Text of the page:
3. Section 4 of your proposal states that “the following acts … regarding recreational marijuana and products produced therefrom shall not be an offense under Arkansas law … .” Section 4 then lists “The Act to Cultivate and Produce”; “The Act to Distribute, Sell and Purchase”; “The Act to Transport and Carry”; and “The Act to Use.”

Please see my comments on Section 2 of your proposal, above, regarding the awkward noun/verb construction in the list of “acts,” and the undefined terms “carry” and “recreational purposes.” The need for clarification of these ambiguities applies with equal force to Section 4.

4. Section 4 of your proposal states that certain “acts by any business entity or person, eighteen (18) years of age or older, … shall not be an offense under Arkansas law … .”

With respect to natural persons, it is apparent that your proposal would affect certain “acts” undertaken by those 18 years of age or older. But if a business wished to undertake the same acts, it is unclear if representatives of the business (e.g., owners, officers, members, employees, agents) must also be 18 years of age or older. I cannot summarize the age requirements for individuals affiliated with corporate applicants until this ambiguity is clarified.
5. Section 8 of your proposal (“Non-violent marijuana offenses and criminal record expungement”) provides in subsection (a) that “marijuana related offenses convicted under state law shall be expunged from all criminal records in this state of all living persons who have served, or are currently serving, a sentence for being convicted of one or more of such offenses.” Subsection (a) then lists six marijuana-related crimes.

First, the phrase “offenses convicted under state law” is awkward grammatically because an “offense” is not commonly thought of as “convicted”; the object of “to convict” is usually a person or a defendant.

Second, the phrase “of all living persons who have served, or are currently serving, a sentence” is ambiguous because it is not apparent what this clause modifies. For example, “of all living persons” can be read as the object of “shall be expunged.” If it is, then references to “all living persons who have served” a sentence for a marijuana-related offense must be expunged from all criminal records in Arkansas. This is a far-reaching outcome that must be stated with more clarity (or eliminated as a possibility) before I can summarize Section 8(a) in a ballot title.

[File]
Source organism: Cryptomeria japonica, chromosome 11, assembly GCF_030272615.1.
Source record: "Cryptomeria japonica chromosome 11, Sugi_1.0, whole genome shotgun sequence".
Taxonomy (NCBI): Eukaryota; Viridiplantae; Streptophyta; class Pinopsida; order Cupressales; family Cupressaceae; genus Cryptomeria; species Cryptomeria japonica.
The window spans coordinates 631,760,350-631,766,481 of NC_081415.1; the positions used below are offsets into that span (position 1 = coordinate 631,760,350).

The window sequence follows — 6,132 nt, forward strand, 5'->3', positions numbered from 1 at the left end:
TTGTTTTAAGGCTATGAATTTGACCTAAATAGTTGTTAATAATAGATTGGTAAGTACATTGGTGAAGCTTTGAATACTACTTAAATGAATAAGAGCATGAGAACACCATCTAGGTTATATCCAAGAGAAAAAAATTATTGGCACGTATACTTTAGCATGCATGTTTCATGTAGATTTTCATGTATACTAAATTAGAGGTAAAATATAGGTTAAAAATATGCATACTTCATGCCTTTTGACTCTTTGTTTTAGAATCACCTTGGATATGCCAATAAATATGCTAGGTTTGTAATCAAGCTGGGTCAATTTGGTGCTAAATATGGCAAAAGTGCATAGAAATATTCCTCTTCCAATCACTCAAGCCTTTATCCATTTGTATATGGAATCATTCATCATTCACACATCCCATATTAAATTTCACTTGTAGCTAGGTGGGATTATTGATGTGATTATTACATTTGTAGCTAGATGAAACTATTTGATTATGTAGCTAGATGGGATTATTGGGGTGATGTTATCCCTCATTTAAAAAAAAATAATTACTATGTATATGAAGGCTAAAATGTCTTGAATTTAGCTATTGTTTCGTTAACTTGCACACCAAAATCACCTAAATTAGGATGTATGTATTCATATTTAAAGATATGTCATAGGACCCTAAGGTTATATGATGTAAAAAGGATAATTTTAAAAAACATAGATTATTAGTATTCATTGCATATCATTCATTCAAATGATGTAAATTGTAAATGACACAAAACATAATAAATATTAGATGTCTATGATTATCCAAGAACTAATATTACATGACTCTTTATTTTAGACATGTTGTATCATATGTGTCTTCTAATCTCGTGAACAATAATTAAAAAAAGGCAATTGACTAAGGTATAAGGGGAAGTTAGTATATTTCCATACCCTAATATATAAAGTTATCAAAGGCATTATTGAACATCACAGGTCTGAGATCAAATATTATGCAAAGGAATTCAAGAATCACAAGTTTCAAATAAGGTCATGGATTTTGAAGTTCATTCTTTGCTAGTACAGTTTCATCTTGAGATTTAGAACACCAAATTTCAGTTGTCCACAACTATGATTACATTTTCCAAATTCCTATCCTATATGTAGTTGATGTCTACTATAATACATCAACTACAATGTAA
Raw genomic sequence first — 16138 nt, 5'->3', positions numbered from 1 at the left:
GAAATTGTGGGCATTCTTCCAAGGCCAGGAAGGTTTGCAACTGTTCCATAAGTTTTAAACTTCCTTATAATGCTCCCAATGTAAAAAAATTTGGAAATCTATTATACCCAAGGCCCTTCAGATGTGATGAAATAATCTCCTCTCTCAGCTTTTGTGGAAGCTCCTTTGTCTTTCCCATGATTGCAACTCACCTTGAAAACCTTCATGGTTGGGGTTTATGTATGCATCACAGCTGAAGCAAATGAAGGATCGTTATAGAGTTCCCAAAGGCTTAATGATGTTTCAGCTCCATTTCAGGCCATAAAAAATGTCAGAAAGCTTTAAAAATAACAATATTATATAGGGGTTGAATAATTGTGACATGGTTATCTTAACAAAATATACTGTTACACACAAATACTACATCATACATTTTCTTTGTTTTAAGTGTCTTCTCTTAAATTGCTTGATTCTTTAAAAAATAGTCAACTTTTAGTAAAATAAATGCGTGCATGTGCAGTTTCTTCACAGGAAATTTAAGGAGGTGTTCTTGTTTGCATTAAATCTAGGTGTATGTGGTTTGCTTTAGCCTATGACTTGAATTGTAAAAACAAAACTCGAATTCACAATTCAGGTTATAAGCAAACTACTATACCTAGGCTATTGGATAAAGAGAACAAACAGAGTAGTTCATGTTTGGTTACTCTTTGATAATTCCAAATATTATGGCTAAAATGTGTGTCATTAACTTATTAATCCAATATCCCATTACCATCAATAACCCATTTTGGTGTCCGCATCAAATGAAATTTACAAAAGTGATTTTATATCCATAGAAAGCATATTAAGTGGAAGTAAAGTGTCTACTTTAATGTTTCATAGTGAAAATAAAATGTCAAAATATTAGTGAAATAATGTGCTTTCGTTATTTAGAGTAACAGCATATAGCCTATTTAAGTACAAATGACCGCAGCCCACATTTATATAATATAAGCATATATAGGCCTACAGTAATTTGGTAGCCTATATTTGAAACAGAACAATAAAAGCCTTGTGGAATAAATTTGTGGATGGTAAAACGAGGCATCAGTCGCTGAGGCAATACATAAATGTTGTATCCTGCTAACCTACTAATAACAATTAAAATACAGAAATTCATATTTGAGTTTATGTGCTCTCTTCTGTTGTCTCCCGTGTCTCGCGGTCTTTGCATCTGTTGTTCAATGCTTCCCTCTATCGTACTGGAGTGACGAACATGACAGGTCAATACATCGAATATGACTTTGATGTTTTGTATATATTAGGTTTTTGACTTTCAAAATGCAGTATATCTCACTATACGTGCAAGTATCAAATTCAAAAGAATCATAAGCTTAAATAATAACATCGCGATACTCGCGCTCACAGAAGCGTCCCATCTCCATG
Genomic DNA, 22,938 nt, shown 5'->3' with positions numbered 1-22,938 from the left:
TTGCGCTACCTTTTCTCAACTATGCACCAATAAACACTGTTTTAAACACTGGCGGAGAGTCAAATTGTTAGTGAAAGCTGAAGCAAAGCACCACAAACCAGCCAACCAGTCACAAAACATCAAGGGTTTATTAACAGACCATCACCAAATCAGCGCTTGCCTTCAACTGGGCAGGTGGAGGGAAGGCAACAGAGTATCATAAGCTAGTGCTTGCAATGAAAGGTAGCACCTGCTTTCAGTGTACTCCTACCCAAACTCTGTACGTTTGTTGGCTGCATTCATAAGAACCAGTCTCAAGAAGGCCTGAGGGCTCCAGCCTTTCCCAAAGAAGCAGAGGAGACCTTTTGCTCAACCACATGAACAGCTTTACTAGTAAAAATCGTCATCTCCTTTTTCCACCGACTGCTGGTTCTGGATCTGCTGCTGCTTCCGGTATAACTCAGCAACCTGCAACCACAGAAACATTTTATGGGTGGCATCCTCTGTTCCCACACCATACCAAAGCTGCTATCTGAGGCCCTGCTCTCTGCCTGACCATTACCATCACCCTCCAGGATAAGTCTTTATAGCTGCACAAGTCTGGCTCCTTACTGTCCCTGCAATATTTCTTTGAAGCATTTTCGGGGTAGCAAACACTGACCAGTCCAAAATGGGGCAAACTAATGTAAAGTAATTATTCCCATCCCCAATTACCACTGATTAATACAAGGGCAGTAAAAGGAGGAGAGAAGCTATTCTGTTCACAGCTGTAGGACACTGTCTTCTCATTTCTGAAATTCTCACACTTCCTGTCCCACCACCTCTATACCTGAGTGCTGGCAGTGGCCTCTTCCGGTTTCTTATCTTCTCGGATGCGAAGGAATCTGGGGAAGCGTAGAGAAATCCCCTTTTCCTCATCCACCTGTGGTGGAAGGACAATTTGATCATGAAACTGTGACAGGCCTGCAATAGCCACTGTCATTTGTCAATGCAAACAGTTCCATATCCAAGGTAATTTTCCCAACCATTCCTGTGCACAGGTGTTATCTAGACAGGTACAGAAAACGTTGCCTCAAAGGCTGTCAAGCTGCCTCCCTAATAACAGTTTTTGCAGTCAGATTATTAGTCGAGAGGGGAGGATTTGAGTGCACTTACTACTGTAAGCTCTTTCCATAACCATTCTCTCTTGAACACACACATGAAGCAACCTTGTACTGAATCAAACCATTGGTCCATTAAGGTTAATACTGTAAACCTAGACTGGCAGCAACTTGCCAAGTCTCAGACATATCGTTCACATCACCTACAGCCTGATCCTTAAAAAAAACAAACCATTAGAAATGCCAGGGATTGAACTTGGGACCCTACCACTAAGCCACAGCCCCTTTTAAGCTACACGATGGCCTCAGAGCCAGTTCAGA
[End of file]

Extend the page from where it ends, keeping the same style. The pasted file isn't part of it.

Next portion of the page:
Third, the phrase “all living persons who have served, or are currently serving, a sentence for … one or more of such offenses” is ambiguous because it is overbroad. Primarily, it is unclear if “all living persons” refers to persons residing outside of Arkansas who are serving, or who have served, a sentence resulting from a marijuana-related conviction.

Fourth, an ambiguity is created between the section’s title (“Non-violent marijuana offenses and criminal record expungement”) and the six offenses listed. The title implies that only “non-violent” offenses will be affected. But the offenses set out at Section 8(a)(1) - (6) could conceivably involve “violent” circumstances. This is problematic, especially since “non-violent” is not defined.

Because the effect of the proposed measure on criminal convictions is a matter of great importance to Arkansas voters, these ambiguities must be clarified before I can accurately summarize the expungement requirements in a ballot title.


The ambiguities noted above are not necessarily all the ambiguities contained in your proposal, but they are sufficiently serious to require me to reject your popular name and ballot title. I am unable to substitute language in a ballot title for your measure due to these ambiguities. Further, additional ambiguities may come to light on review of any revisions of your proposal.